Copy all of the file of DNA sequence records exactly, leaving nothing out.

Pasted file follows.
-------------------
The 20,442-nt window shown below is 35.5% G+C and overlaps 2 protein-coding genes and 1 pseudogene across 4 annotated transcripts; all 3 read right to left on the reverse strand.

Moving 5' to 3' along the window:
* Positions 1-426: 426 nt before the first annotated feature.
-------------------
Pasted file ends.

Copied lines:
The 20,442-nt window shown below is 35.5% G+C and overlaps 2 protein-coding genes and 1 pseudogene across 4 annotated transcripts; all 3 read right to left on the reverse strand.

Moving 5' to 3' along the window:
* Positions 1-426: 426 nt before the first annotated feature.